The Cosmic Aeroplane sold records for most of its existence.
Curious buyers sought out both new and used records of various genres. Smokey Koelsch started managing this department at the West Temple location and continued in this role when the shop moved to First South. The Record Department was located in the basement of the East Bay during the late Seventies, but moved upstairs to the West Bay during the Eighties, after Smokey started a store bearing his own name on Fifteenth East.
The hand-written charts below document sales of new albums during late 1980 and early 1981, but Cosmic customers were also buying used records throughout the history of the store. We have included images of the covers to help visualize this major commercial art form at the end of an era when music actually made more money than the movie industry, in terms of consumer sales.
October 23, 1980
November 8, 1980
November 26, 1980
January 14, 1981
January 22, 1981
January 28, 1981
February 4, 1981
Valentine’s Day Edition 1981
February 20, 1981
Undated Chart — Circa 1981
Undated Chart — Circa 1981
A Big Leap Into Summer
Barb Guy recently found some more Cosmic Aeroplane Top Ten Charts from 1981, and photographed them for the Cosmic Archival Site.* One of them was drawn several months after most of the others, which meant a few pictorial adjustments here. (Scroll up to see Exposed and Kraftwerk with J. Buffett.) These album covers are half the fun — ENJOY!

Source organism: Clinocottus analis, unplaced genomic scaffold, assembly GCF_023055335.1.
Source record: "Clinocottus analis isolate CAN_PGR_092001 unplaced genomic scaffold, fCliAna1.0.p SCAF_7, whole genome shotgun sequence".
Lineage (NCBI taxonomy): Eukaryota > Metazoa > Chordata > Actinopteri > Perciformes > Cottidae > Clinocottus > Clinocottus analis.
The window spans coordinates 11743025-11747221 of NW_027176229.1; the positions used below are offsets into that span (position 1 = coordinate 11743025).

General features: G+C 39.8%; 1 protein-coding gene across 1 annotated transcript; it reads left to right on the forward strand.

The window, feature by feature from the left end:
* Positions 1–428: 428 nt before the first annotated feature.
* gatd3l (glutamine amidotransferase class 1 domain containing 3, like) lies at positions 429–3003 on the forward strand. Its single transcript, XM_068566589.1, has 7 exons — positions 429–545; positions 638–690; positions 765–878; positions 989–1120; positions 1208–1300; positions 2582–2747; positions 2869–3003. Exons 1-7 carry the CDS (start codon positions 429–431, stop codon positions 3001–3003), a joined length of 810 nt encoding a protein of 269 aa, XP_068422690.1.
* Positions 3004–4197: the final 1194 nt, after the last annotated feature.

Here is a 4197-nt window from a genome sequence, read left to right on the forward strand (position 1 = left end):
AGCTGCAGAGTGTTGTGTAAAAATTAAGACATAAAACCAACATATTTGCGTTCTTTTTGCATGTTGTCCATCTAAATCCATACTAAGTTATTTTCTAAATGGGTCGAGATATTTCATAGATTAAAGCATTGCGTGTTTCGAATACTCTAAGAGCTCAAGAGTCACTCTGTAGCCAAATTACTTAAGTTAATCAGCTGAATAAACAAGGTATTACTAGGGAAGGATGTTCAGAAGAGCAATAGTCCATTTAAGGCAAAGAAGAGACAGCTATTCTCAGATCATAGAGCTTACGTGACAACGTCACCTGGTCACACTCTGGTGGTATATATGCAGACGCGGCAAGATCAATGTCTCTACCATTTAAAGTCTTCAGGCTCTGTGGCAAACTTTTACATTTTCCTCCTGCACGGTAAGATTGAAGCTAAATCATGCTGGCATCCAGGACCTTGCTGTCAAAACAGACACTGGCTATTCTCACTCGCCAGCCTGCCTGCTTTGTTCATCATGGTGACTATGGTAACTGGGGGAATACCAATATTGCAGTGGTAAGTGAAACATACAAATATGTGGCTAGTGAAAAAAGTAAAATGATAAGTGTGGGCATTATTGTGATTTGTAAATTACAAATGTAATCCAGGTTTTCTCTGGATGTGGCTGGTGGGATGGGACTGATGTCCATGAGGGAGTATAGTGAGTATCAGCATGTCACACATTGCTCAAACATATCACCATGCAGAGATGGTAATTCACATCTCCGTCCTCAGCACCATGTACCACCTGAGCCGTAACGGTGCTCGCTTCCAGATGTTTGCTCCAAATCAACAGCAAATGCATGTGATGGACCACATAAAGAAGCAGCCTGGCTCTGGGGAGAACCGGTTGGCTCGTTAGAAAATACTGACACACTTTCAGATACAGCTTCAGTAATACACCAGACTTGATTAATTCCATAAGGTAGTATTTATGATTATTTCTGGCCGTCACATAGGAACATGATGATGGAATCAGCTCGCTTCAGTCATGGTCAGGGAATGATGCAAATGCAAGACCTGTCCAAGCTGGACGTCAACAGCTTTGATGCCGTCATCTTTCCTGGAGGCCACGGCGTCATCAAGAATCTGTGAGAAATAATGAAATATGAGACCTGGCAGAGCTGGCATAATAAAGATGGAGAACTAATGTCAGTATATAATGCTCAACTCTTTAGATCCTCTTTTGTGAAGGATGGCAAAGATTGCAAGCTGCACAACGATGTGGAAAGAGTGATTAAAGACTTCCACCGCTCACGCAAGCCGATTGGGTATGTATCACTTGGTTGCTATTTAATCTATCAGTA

June 3, 1981
Coda: Pop Stars and Popular Albums on the Cosmic Charts
(L to R) Country crossover artist Juice Newton achieved the height of her career with three smash singles from Juice — released in February 1981; John Lennon’s best songs from Double Fantasy were played on radio stations for well over a year after its release; Steely Dan’s Gaucho contained a pensive hit single called Hey Nineteen, but the once-productive band disappeared from the music scene for twenty years following the release of this album; James Taylor charted one more radio hit after a decade in the spotlight, doing a high-cost hootenanny in a Hollywood studio with fellow singer/songwriter J.D. Souther.
Dinosaurs at the Cafe, by James Scott showed up on several Cosmic charts during this era.
Barb Guy says: “James Scott was a local guy that you could see playing around town.”
She also contributed the link below —
Deseret News Article
Announcing James Scott’s Farewell Concert at the Ladies Literary Club Sept. 18, 1982
Barb also writes: “The record shop was in the basement the whole time I worked there, which was through probably late summer of ’81. Smokey left before I did and when I left the Cosmic, I went to work for Smokey, eventually becoming the manager of the shop.
I worked at Smokey’s until – and a little bit during – my time on the air at KCGL, so maybe 3 years.”
All photos of the Cosmic Aeroplane best-seller lists are courtesy of Barb Guy and were originally posted on the Cosmic Aeroplane and Blue Mouse Facebook page. The images from contemporary record jackets are used for scholastic purposes only, in the context of this article — purposes which are protected by international law.
We actively request your contributions of pictures, memorabilia, and oral histories about the Cosmic Aeroplane and related enterprises — please contact our blogmeister:
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